November 23, 2021

Treaty One Territory, Manitoba


The Assembly of Manitoba Chiefs (AMC) is issuing this statement in response to the Speech from the Throne, which was shared in Ottawa earlier today by Governor General Mary Simon. 

“It was very moving to see and hear Governor General Mary Simon deliver the Speech from the Throne today in her ancestral language and hear the drum announcing their arrival. Her words of how the unmarked graves found at residential schools shows how governments and institutions have devastated our First Nation/Indigenous peoples and continue to impact us today, was her teaching to Canadians. On behalf of the AMC member First Nations, we stand proud with First Nations, Inuit and Metis people who are recognizing the importance of this historical event of an Inuit woman delivering this message. We note our disappointment however that the Speech from the Throne contained a listing of initiatives that were already contained within the federal liberal campaign,” said Grand Chief Arlen Dumas. 

Like First Nations across the country, we were watching today’s Throne Speech for any impacts to our Treaty and Inherent rights and for the Federal minority government’s economic recovery plan during a multi-crisis situation that includes a 4th wave of COVID-19, the highest inflation rate in 18 years that has a huge financial impact for First Nation citizens and reconciliation efforts that remain an urgent matter for First Nation leadership in Manitoba including but not limited to the current CFS litigation, unmarked graves, the climate crisis and the lack of response to the national report on Missing and Murdered Indigenous women and girls. 

We heard a number of major announcements that included two major priorities to making life more affordable for Canadians – housing and child-care. Canada announced increasing affordable housing program and creating a nation-wide early learning and childcare program – cutting costs for day care by 50% in most provinces. Other announcements included pandemic economic support; a distinction based mental health and wellness strategy; creation of a national monument for residential school survivors and the appointment of a Special Interlocutor to deal with the unmarked graves. A large number of these announcements were about supporting families and making life more affordable for middle class and for those working hard to join that class. Canada also announced the National Adaptation strategy – the first ever adaptation plan to be developed that will include working with First Nations on wildland fires and other emergencies related to climate change.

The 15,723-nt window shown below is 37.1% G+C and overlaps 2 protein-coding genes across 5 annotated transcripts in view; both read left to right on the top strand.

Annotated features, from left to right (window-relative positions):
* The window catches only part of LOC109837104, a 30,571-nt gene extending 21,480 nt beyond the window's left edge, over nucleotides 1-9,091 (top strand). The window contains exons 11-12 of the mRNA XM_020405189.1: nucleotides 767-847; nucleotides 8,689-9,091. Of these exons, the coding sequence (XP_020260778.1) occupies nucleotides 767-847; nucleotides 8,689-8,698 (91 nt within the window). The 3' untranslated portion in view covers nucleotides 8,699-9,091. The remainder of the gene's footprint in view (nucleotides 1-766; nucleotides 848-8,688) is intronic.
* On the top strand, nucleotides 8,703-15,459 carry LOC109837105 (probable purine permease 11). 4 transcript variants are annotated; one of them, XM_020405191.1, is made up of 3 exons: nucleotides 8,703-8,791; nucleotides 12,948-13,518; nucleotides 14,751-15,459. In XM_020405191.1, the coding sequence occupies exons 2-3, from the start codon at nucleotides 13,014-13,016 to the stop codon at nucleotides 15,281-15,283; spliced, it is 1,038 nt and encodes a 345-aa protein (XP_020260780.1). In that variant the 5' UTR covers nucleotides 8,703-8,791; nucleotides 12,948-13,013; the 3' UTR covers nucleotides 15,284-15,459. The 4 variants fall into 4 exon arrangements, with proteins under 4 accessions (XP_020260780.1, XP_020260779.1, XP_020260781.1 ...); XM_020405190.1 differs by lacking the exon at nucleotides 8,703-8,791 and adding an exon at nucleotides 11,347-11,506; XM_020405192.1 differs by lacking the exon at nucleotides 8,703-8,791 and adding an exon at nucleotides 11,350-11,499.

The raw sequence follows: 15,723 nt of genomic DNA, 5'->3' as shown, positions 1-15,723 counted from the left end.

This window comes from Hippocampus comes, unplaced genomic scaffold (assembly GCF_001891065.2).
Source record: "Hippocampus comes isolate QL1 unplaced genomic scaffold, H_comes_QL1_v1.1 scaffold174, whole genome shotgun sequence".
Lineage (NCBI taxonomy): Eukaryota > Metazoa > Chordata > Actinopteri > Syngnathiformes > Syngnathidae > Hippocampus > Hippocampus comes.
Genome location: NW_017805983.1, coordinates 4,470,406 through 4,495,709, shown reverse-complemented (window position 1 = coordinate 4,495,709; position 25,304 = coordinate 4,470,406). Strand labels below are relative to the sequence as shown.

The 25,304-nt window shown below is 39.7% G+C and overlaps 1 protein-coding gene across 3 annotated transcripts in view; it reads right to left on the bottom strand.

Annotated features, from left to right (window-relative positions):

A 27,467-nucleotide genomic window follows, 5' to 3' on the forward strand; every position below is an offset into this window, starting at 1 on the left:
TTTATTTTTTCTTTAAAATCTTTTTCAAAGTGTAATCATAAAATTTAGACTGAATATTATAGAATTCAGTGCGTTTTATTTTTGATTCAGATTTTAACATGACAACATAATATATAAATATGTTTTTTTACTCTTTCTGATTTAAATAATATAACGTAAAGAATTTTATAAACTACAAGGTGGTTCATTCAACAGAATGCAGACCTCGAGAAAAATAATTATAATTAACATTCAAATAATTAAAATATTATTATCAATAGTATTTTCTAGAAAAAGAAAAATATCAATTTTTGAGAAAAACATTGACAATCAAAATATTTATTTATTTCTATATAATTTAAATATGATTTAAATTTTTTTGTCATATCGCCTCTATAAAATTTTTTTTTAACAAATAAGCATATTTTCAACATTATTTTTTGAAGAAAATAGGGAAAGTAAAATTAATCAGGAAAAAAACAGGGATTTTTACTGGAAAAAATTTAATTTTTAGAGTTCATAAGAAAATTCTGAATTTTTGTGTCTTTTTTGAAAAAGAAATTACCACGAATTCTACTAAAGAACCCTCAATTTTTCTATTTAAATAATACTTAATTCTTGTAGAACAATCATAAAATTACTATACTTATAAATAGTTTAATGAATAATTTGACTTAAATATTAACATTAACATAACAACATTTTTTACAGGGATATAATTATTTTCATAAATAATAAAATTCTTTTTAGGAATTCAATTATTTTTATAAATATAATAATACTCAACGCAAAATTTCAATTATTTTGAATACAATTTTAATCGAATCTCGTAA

“Tomorrow marks the first day back in the House of Commons in five months and government needs to take immediate action to move these commitments forward as there is 19 working days until the new year. Cooperation seemed to be a major theme throughout this speech that did not include many details. As such, there is clearly a need to create bilateral relationships with First Nations in Manitoba to move these federal commitments forward in a meaningful way that reflects the on the ground realities in our Nations. We have been talking for 40 years about how to make change in our First Nations and transformation is clearly needed in how the government works with our Nations. The AMC created the First Nations Pandemic Coordination Response Team and with First Nations leading the way, we were able to change policy and flow funding in a way that had not been done before. Precedents have been set. We know we can transform the social and economic disparities if given the opportunity. Canada must work directly with First Nations in Manitoba to replicate the successes we created and sustained during a time of crisis, particularly on the new national adaptation strategy on emergencies dealing with climate change.” 

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